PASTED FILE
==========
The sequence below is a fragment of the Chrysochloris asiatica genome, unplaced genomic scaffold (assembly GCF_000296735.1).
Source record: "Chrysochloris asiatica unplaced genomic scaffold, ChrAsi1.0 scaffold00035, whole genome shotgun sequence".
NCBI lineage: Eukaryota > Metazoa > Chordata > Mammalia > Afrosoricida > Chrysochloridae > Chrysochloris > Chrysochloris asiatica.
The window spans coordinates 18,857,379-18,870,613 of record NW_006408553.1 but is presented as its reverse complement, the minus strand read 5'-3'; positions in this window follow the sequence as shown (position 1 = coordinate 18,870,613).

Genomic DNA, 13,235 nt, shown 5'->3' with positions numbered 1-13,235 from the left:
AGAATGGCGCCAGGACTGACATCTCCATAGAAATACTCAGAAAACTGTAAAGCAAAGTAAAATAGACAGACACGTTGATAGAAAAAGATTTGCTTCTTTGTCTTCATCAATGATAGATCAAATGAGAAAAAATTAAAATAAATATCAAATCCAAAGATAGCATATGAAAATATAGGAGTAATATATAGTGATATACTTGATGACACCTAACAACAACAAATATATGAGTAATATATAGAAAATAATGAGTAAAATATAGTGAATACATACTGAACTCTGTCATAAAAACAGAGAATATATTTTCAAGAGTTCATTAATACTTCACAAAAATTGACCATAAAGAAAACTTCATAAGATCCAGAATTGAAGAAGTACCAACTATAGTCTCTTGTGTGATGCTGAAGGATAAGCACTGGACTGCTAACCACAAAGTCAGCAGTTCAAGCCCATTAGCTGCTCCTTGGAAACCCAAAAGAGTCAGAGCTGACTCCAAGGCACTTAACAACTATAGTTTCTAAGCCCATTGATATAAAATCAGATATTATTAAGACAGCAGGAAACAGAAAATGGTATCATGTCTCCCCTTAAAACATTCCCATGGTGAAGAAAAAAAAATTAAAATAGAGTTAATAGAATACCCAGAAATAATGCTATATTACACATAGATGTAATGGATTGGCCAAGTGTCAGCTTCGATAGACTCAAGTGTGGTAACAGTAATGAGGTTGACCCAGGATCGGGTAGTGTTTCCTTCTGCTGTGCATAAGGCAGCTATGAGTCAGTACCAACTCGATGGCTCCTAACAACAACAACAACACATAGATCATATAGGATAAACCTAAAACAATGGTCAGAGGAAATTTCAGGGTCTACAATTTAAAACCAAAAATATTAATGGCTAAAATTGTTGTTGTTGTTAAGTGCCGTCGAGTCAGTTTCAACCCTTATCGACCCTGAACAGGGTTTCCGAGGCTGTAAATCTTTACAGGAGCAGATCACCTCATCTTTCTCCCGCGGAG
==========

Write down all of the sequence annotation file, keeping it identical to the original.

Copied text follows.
The sequence below is a fragment of the Chrysochloris asiatica genome, unplaced genomic scaffold (assembly GCF_000296735.1).
Source record: "Chrysochloris asiatica unplaced genomic scaffold, ChrAsi1.0 scaffold00035, whole genome shotgun sequence".
NCBI lineage: Eukaryota > Metazoa > Chordata > Mammalia > Afrosoricida > Chrysochloridae > Chrysochloris > Chrysochloris asiatica.
The window spans coordinates 18,857,379-18,870,613 of record NW_006408553.1 but is presented as its reverse complement, the minus strand read 5'-3'; positions in this window follow the sequence as shown (position 1 = coordinate 18,870,613).

Genomic DNA, 13,235 nt, shown 5'->3' with positions numbered 1-13,235 from the left:
AGAATGGCGCCAGGACTGACATCTCCATAGAAATACTCAGAAAACTGTAAAGCAAAGTAAAATAGACAGACACGTTGATAGAAAAAGATTTGCTTCTTTGTCTTCATCAATGATAGATCAAATGAGAAAAAATTAAAATAAATATCAAATCCAAAGATAGCATATGAAAATATAGGAGTAATATATAGTGATATACTTGATGACACCTAACAACAACAAATATATGAGTAATATATAGAAAATAATGAGTAAAATATAGTGAATACATACTGAACTCTGTCATAAAAACAGAGAATATATTTTCAAGAGTTCATTAATACTTCACAAAAATTGACCATAAAGAAAACTTCATAAGATCCAGAATTGAAGAAGTACCAACTATAGTCTCTTGTGTGATGCTGAAGGATAAGCACTGGACTGCTAACCACAAAGTCAGCAGTTCAAGCCCATTAGCTGCTCCTTGGAAACCCAAAAGAGTCAGAGCTGACTCCAAGGCACTTAACAACTATAGTTTCTAAGCCCATTGATATAAAATCAGATATTATTAAGACAGCAGGAAACAGAAAATGGTATCATGTCTCCCCTTAAAACATTCCCATGGTGAAGAAAAAAAAATTAAAATAGAGTTAATAGAATACCCAGAAATAATGCTATATTACACATAGATGTAATGGATTGGCCAAGTGTCAGCTTCGATAGACTCAAGTGTGGTAACAGTAATGAGGTTGACCCAGGATCGGGTAGTGTTTCCTTCTGCTGTGCATAAGGCAGCTATGAGTCAGTACCAACTCGATGGCTCCTAACAACAACAACAACACATAGATCATATAGGATAAACCTAAAACAATGGTCAGAGGAAATTTCAGGGTCTACAATTTAAAACCAAAAATATTAATGGCTAAAATTGTTGTTGTTGTTAAGTGCCGTCGAGTCAGTTTCAACCCTTATCGACCCTGAACAGGGTTTCCGAGGCTGTAAATCTTTACAGGAGCAGATCACCTCATCTTTCTCCCGCGGAG